AT&T Inc. has eliminated nearly 500 jobs in the East Bay during the past year and a half — including 136 during May alone — as the company wrestles with a landline-phone business that has dwindled.

Yet the job cuts, while painful for the employees affected, represent more than a reduction in the company's work force. They also symbolize the fast-shifting nature of the telecommunications business.

Increasingly, that industry is focused on Internet-based and wireless communications products. Far less is focused on the legacy landline or wireline product, commonly known as traditional telephone services.

"The landline business is pretty much dead," said Tim Bajarin, principal analyst with Campbell-based Creative Strategies, a market researcher that tracks emerging technologies. "For a growing number of homes that have them, landline telephones are just a backup service."

The layoffs come at a time when AT&T is attempting to balance its staffing levels to match growth in some businesses and erosion in others, the communications colossus said Tuesday.

"In those parts of our business that are growing, we are adding jobs, most notably in retail stores and U-verse installation," said Marty Richter, a spokesman for AT&T.

U-verse is the company's package of telephone, television and Internet services. It aggressively hawks these packages as a way to capture more market share.


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"At the same time, we are shedding some jobs in the parts of our business that are declining, particularly wireline," Richter said.

About 172 of the AT&T job cuts in the East Bay came during the first five months of 2010, according to official company filings with state labor agencies. The filings show that 324 of the layoffs came during 2009.

San Ramon, where the company maintains a huge presence, was hardest hit by the downsizing, the filings indicate. So far in 2010, San Ramon suffered 113 of the job cuts, while Pleasanton endured 59 lost jobs.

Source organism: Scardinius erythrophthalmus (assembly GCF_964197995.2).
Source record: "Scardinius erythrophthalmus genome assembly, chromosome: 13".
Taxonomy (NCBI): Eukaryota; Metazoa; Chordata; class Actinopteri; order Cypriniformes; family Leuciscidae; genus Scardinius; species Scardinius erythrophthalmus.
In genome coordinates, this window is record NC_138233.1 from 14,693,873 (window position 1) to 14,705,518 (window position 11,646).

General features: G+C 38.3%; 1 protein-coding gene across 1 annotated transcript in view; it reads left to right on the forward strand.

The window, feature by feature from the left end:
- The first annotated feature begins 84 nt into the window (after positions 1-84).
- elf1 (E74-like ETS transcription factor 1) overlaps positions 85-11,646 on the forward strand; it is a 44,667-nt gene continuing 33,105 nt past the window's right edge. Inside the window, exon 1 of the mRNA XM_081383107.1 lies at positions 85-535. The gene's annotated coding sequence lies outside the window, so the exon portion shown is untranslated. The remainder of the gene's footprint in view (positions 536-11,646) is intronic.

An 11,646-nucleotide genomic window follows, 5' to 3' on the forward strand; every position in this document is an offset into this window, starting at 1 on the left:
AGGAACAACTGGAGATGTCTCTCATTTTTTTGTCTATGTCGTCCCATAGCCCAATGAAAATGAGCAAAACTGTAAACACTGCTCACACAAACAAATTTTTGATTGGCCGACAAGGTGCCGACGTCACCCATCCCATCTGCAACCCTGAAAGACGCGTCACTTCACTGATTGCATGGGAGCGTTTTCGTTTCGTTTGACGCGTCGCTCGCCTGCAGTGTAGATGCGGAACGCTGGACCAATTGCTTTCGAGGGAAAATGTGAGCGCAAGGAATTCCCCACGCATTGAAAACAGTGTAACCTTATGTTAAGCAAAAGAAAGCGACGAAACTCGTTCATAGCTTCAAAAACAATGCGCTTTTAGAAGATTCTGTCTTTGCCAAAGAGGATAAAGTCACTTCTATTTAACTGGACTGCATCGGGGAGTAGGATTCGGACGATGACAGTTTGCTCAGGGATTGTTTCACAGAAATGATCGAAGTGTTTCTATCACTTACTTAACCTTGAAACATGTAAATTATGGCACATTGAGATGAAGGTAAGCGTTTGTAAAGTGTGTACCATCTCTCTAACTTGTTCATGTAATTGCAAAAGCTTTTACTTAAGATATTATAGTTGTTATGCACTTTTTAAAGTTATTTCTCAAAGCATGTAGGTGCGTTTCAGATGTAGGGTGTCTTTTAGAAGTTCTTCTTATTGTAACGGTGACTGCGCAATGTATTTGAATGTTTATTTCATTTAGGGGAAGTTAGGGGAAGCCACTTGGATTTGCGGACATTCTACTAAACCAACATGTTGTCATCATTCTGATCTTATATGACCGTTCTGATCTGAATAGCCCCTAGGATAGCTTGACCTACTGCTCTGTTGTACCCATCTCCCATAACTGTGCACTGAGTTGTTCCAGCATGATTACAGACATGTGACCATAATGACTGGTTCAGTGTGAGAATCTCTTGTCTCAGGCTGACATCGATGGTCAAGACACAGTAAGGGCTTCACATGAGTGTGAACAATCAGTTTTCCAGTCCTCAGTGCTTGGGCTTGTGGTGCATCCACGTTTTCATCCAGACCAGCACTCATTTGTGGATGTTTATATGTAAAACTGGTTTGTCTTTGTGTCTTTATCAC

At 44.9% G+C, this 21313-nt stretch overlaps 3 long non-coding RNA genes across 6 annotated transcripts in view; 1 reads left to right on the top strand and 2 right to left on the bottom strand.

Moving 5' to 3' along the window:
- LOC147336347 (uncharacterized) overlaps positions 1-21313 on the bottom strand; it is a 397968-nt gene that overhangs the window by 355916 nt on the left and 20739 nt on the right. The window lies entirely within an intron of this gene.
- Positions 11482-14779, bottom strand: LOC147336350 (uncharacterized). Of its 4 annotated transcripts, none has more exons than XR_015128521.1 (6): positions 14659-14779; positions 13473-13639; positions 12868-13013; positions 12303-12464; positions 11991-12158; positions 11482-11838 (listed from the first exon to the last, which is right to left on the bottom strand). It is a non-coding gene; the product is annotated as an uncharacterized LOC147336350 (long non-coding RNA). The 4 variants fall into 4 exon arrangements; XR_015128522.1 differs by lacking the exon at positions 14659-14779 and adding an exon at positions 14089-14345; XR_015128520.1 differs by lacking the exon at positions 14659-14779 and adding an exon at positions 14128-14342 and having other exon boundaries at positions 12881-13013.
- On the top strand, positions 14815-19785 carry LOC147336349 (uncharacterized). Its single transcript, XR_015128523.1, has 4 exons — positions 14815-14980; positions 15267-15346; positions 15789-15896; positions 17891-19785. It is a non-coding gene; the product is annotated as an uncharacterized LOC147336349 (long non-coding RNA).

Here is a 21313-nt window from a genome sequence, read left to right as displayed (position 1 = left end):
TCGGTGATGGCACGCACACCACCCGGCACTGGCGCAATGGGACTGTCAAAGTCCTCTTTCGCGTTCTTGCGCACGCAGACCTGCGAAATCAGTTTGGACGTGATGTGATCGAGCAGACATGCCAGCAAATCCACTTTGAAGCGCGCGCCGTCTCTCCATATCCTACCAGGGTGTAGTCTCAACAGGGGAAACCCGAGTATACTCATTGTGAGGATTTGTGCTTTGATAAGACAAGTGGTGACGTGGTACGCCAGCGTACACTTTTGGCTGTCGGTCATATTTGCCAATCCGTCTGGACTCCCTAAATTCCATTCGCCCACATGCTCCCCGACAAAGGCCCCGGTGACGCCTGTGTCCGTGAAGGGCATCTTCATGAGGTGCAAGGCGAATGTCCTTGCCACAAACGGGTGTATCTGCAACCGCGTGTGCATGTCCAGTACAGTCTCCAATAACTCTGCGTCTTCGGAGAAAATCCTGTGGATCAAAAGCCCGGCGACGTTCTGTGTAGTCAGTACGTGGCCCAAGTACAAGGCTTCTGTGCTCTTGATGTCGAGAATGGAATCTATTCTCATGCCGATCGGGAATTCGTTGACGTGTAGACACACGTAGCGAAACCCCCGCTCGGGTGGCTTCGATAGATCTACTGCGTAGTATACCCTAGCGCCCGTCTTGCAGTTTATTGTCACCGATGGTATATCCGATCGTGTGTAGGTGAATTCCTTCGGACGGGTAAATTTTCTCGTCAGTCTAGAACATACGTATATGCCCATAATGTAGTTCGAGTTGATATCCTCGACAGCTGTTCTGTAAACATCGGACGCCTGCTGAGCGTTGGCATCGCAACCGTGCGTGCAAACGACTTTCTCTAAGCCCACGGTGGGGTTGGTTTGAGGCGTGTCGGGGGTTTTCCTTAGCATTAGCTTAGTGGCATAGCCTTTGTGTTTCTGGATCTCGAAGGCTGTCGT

During 2009, San Ramon lost 281 AT&T jobs and Pleasanton lost 43.

"The landline business is being threatened by VOIP (voice over Internet protocol services)," Bajarin said. "People don't really see the need for a landline any more."

In its financial report for the first quarter that ended March 31, AT&T disclosed that its landline business generated $15.42 billion in revenue. That was down 4.6 percent from the same period the year before.

During the same three-month period, AT&T's wireless business brought in $13.9 billion in revenue, an 8.2 percent increase from the year before.

AT&T's switched access lines, commonly known as a phone line, decreased 10.9 percent during the first quarter.

"The reasons for the declining wireline business include continuing pressures on both consumer and business customers from the troubled economy, and rapidly declining wired access lines," Richter said.

Customers have switched to wireless technologies or are seeking out other providers amid an "extremely competitive environment," Richter said.

These trends won't likely reverse themselves. And younger consumers will be even less likely to use a wired telephone in their home, Bajarin said.

"Young people might never see a landline in the house," Bajarin said. "They only use cell phones."

Contact George Avalos at 925-977-8477.